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Religion in Contemporary America

This course is a study of the ways in which religion is understood and expressed in contemporary American society. More specifically, we shall focus upon the changing religious climate in the United States since the end of the Second World War. At least since 1920, the idea that America is–or ever has been–a “Christian nation” has become increasingly problematic. And while our coinage may remind us daily that “In God We Trust,” some Americans have rightly asked, “Whose God?” Is it the God of the Christians, or that of the Jews, or that of the growing number of Muslims, or perhaps one of the many deities of the Asian faiths or even of the Native American Indians? Is this God white, black, or red? Is God male or female? As Americans have become aware of the great ethnic, racial and spiritual diversity within this country, the reality of pluralism has challenged traditional understandings of religious freedom and American identity. People are rightly asking how religion relates to politics, education, and the great social issues of the day. Given these changes, what role can or should religion play in contemporary American society?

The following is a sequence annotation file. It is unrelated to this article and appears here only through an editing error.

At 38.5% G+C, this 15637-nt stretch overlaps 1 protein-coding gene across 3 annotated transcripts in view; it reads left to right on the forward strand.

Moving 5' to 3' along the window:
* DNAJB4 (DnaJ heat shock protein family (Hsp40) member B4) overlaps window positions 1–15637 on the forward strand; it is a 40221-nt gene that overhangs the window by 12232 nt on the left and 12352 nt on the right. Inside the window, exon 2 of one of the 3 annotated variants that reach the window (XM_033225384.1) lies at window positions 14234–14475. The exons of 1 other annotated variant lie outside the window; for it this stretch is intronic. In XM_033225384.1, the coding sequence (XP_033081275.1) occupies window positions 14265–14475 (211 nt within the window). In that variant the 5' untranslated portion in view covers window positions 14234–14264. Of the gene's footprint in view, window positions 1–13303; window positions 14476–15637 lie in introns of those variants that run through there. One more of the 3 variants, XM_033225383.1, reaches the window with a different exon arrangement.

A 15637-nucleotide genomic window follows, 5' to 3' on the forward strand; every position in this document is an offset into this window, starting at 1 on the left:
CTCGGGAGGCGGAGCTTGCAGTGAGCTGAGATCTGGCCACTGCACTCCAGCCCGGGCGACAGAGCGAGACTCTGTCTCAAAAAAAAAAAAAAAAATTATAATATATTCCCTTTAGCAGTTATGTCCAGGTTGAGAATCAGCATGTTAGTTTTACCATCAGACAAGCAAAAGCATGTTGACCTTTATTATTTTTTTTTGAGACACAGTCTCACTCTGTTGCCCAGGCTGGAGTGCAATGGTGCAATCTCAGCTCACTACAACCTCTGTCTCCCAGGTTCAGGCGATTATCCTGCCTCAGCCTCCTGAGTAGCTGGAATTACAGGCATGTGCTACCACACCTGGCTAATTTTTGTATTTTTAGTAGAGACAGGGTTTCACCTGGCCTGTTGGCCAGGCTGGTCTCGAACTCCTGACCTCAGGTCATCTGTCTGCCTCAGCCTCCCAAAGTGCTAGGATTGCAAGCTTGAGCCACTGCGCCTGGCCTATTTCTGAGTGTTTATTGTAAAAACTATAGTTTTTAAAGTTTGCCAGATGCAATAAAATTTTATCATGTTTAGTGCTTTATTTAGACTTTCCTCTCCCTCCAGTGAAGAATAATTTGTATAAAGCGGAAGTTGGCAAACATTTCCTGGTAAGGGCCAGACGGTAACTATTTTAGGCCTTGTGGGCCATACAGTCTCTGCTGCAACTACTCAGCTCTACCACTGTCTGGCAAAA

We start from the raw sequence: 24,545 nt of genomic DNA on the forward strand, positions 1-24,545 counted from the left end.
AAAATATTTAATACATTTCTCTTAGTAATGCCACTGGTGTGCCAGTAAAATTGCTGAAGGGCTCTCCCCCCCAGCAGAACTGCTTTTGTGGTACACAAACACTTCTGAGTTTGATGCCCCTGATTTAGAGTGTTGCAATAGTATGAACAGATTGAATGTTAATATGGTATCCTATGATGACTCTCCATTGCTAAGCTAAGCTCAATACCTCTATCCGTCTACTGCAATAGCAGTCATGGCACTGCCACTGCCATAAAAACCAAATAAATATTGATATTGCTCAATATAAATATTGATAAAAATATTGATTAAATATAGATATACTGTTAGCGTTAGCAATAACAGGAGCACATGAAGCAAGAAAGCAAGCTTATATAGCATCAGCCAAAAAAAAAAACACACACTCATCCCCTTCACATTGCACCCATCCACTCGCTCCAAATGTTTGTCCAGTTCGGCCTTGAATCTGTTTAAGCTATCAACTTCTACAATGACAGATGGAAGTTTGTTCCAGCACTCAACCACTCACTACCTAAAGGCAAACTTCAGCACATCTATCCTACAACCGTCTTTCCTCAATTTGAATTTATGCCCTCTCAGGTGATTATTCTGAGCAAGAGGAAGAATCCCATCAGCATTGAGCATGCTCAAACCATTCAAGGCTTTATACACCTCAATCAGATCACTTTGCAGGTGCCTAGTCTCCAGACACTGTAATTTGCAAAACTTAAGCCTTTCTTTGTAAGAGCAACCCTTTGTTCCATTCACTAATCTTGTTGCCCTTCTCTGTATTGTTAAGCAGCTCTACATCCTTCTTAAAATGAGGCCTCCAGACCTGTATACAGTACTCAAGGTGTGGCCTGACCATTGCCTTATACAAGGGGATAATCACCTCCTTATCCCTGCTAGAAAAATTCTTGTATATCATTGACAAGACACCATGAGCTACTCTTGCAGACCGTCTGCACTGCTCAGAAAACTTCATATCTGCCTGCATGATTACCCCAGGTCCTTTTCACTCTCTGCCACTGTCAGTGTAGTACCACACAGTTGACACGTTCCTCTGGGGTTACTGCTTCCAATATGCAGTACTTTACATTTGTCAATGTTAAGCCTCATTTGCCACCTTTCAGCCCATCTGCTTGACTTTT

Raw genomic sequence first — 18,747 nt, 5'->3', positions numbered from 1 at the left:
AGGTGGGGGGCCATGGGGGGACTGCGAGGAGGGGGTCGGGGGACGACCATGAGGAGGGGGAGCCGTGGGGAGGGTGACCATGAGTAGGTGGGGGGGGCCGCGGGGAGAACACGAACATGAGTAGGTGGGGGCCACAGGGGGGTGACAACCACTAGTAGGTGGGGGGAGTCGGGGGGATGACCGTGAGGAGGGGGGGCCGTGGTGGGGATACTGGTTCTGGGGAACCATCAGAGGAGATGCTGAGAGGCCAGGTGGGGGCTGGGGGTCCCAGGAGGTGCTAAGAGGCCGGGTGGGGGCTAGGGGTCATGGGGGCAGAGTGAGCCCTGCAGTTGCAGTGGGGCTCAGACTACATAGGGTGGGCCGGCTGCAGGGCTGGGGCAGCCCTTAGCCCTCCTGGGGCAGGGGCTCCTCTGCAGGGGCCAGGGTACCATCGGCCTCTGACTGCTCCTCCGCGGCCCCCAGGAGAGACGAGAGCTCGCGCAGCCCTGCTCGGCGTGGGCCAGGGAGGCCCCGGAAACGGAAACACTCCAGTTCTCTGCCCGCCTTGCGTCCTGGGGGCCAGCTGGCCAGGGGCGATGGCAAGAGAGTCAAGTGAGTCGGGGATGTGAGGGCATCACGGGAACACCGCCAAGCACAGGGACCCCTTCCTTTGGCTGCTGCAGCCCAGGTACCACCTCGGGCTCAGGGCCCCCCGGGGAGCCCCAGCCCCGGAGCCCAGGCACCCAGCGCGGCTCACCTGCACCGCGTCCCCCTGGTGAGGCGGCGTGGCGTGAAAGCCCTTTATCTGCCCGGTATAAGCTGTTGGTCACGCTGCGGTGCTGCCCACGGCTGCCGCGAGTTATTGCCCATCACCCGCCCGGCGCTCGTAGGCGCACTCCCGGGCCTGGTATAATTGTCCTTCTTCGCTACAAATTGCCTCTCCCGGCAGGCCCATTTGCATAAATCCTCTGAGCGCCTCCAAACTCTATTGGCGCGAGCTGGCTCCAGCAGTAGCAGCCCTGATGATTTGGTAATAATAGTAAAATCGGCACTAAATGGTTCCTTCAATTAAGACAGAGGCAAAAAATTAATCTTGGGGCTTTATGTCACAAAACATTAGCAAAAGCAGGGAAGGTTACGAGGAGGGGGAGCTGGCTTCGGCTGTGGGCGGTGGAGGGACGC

This syllabus was created for the Young Scholars in American Religion program.

Lawrence W. Snyder

Western Kentucky University

Public College or University
Institution Type

Resource Type

Undergraduate Course
Class Type

Date Published

Religious Studies, American Studies

General Comparative Traditions
Religous Tradition

Politics/Law/Government, Pluralism/Secularism/Culture Wars, Race/Ethnicity, Nationalism/War/Civil Religion

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